Gordy’s Market, now a six-store chain after downsizing from its previous 26-store holdings, has promised customers and communities that it will return to its roots in coming years. On Friday, Dec. 29, members of Gordy’s administration told the Herald what customers can expect in 2018, and talked about the receivership process that began in August.
“This receivership caught me off guard,” said Jeff Schafer, son of Gordy’s Market founder Gordy Schafer and CEO of the current six stores. “We (had) it dropped in our lap. We (had) people trying to understand. I came back (to the company) March 1. … I thought we could have it all wrapped by July 1.” Jeff Schafer had initially retired in November 2016, and his brother David Schafer was then appointed CEO.
Closure came months later, in December in Chippewa County Court, after Judge James Isaacson approved the sale of six stores — including downtown Chippewa Falls and Lake Wissota locations — to members of the Schafer family.
Those Schafer family members include Jeff and Dan Schafer, who will act as CEO and COO, respectively. Third-generation Schafers also remain involved in the stores’ administration: Nick Schafer spearheads merchandising and promotions, and Justine Willkom oversees human resources, social media and accounting.
Some second-generation family members, including former CEO David Schafer, will not be involved in the company moving forward, Jeff Schafer said.
However, for Jeff Schafer, it’s not about his family, it’s about the community. “We have really amazing people on the front lines,” he said. “Why those six stores? Ladysmith, Barron, Chetek … those feel like home. I love Cornell. You feel so warm in these communities. We let them down … and when I saw that, I knew where I wanted to be.”
The company growing smaller has disguised blessings, Willkom said. “We wear many hats … now that we’re a smaller company. We’re excited. We know everybody at these six stores. They’re home for us.”
Jeff Schafer attributes the past five months of 2017 to “lack of communication” with both family members and the chain’s wholesalers, but said the chain is working to resolve those relationships.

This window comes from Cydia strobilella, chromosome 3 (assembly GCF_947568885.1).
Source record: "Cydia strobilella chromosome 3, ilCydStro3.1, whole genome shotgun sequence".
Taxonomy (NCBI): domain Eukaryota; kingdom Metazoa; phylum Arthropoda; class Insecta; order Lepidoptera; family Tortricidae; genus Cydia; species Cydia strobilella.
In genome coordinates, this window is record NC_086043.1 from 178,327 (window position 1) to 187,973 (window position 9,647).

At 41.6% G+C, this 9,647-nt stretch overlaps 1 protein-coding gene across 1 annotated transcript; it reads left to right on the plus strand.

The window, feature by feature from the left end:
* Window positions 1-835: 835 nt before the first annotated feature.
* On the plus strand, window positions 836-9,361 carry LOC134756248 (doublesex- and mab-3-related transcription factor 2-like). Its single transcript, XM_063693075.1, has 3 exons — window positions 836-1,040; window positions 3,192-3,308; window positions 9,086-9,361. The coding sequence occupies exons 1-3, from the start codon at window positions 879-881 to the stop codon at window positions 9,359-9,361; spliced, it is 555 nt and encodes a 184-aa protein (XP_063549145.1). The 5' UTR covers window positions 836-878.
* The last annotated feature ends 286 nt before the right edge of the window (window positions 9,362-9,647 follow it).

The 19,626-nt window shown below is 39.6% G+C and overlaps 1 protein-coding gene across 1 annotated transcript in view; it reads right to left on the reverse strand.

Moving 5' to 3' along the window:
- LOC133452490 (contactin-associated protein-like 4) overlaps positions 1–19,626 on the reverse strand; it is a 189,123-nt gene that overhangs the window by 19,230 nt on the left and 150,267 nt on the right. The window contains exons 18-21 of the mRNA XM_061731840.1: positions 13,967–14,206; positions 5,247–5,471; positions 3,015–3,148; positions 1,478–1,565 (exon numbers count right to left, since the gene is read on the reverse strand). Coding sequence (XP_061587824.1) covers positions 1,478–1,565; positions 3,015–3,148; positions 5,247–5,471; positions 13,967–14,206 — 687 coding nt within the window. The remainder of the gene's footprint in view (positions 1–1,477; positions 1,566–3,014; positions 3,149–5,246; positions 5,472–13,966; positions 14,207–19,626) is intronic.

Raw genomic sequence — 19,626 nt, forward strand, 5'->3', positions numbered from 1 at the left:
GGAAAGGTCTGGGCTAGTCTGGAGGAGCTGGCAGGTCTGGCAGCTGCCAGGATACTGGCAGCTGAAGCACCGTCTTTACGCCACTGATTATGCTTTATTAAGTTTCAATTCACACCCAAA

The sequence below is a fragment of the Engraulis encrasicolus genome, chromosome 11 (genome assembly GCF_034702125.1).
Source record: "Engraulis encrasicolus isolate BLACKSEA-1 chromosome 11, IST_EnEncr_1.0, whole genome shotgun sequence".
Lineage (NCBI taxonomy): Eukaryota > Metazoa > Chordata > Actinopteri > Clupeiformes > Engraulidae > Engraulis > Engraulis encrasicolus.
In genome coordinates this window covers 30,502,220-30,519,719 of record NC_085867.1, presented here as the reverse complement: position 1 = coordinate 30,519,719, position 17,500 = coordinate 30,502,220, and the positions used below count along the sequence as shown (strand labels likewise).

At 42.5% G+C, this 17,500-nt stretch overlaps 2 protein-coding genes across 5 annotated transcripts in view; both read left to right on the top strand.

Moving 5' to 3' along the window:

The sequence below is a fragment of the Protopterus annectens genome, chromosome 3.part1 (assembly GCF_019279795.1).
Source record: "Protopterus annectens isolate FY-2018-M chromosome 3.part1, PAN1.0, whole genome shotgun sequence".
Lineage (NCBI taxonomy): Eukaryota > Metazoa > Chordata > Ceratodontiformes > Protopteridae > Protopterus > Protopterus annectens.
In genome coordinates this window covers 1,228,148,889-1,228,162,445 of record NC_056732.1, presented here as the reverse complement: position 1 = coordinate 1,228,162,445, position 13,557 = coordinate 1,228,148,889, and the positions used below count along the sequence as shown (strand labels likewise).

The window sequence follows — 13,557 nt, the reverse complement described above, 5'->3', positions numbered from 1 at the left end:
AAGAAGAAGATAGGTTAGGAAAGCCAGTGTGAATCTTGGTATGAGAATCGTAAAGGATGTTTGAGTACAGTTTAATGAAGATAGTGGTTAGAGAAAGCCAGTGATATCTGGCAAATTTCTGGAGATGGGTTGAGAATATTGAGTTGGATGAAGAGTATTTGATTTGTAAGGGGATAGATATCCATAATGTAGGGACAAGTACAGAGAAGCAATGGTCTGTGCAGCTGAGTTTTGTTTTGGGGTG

The chain has apologized to its customers using social media. Jeff Schafer said abruptly closing several stores was not the company’s decision — but at that point, all decisions were in the hands of receiver Michael Polsky. “It was all about the receivership. We entered (the receivership) willingly … we had no other choice at the time. We wanted to work with Spartan Nash.”
Gordy’s and Spartan Nash, the wholesaler that brought a lawsuit against the chain in August and which eventually worked with the family to repurchase six stores, continue to have a relationship, Jeff Schafer said: The wholesaler carries Gordy’s private brand, and the two companies have daily contact.
In its six stores, Gordy’s has retained over 400 employees, Willkom said.
Jeff Schafer is thankful the community has welcomed the company back. “People are coming up to us, hugging us, people are so happy to see us. But it’s not about us, it’s about the (customers). We’re going to be back and better than before.”
Benefits that Gordy’s customers have previously enjoyed — including Pump Perks — may also be on the way. Jeff Schafer is eager to bring those programs back: “I like everything done yesterday,” he said with a laugh. “We’re working on gas rewards. That’s a big part of who we are.”
Other programs are returning, including Direct Your Label, senior discounts on Mondays and incentives to use reusable grocery bags, Willkom said.
Customers might also see changes within the stores themselves. “Saving Zones” — an aisle of spotlighted sale products — will be seen at all six stores, Nick Schafer said.
Finally, the decision to keep the family name of Gordy’s Market was a no-brainer for Jeff Schafer. “It’ll be 52 years in 2018. We’ve had one bad year out of those 52 years. I hope people can forgive us. … I’m not changing the name, because of that fact. We want to have 50 more years.
“If you’re sincere, you can look in the mirror, say I’m sorry and move forward. We’ll be back, strong, and taking care of our communities.”